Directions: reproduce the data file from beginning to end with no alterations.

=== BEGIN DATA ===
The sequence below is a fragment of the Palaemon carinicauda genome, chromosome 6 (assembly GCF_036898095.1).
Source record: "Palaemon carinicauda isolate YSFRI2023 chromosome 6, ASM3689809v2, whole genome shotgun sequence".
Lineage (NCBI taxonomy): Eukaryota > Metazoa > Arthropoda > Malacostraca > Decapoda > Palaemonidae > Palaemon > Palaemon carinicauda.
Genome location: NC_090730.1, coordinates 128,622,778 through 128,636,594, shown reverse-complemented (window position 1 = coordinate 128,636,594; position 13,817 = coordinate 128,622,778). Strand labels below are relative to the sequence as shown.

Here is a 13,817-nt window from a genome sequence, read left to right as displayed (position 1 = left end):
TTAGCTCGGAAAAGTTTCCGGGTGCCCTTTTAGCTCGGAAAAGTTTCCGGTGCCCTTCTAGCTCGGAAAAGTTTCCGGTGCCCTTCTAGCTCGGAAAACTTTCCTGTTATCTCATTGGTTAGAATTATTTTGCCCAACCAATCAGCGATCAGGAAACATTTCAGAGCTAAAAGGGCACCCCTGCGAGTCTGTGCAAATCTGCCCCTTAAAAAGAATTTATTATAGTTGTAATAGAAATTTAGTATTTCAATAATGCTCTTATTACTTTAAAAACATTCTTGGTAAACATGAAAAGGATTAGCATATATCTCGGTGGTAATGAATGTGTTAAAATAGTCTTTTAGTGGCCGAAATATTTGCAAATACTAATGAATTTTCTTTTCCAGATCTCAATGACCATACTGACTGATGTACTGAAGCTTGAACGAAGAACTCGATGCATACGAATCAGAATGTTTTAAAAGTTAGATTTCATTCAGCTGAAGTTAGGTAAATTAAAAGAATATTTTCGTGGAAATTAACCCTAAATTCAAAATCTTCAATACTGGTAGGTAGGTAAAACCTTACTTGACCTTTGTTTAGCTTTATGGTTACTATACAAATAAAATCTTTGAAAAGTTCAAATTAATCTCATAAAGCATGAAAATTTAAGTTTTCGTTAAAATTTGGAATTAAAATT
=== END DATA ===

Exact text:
The sequence below is a fragment of the Palaemon carinicauda genome, chromosome 6 (assembly GCF_036898095.1).
Source record: "Palaemon carinicauda isolate YSFRI2023 chromosome 6, ASM3689809v2, whole genome shotgun sequence".
Lineage (NCBI taxonomy): Eukaryota > Metazoa > Arthropoda > Malacostraca > Decapoda > Palaemonidae > Palaemon > Palaemon carinicauda.
Genome location: NC_090730.1, coordinates 128,622,778 through 128,636,594, shown reverse-complemented (window position 1 = coordinate 128,636,594; position 13,817 = coordinate 128,622,778). Strand labels below are relative to the sequence as shown.

Here is a 13,817-nt window from a genome sequence, read left to right as displayed (position 1 = left end):
TTAGCTCGGAAAAGTTTCCGGGTGCCCTTTTAGCTCGGAAAAGTTTCCGGTGCCCTTCTAGCTCGGAAAAGTTTCCGGTGCCCTTCTAGCTCGGAAAACTTTCCTGTTATCTCATTGGTTAGAATTATTTTGCCCAACCAATCAGCGATCAGGAAACATTTCAGAGCTAAAAGGGCACCCCTGCGAGTCTGTGCAAATCTGCCCCTTAAAAAGAATTTATTATAGTTGTAATAGAAATTTAGTATTTCAATAATGCTCTTATTACTTTAAAAACATTCTTGGTAAACATGAAAAGGATTAGCATATATCTCGGTGGTAATGAATGTGTTAAAATAGTCTTTTAGTGGCCGAAATATTTGCAAATACTAATGAATTTTCTTTTCCAGATCTCAATGACCATACTGACTGATGTACTGAAGCTTGAACGAAGAACTCGATGCATACGAATCAGAATGTTTTAAAAGTTAGATTTCATTCAGCTGAAGTTAGGTAAATTAAAAGAATATTTTCGTGGAAATTAACCCTAAATTCAAAATCTTCAATACTGGTAGGTAGGTAAAACCTTACTTGACCTTTGTTTAGCTTTATGGTTACTATACAAATAAAATCTTTGAAAAGTTCAAATTAATCTCATAAAGCATGAAAATTTAAGTTTTCGTTAAAATTTGGAATTAAAATT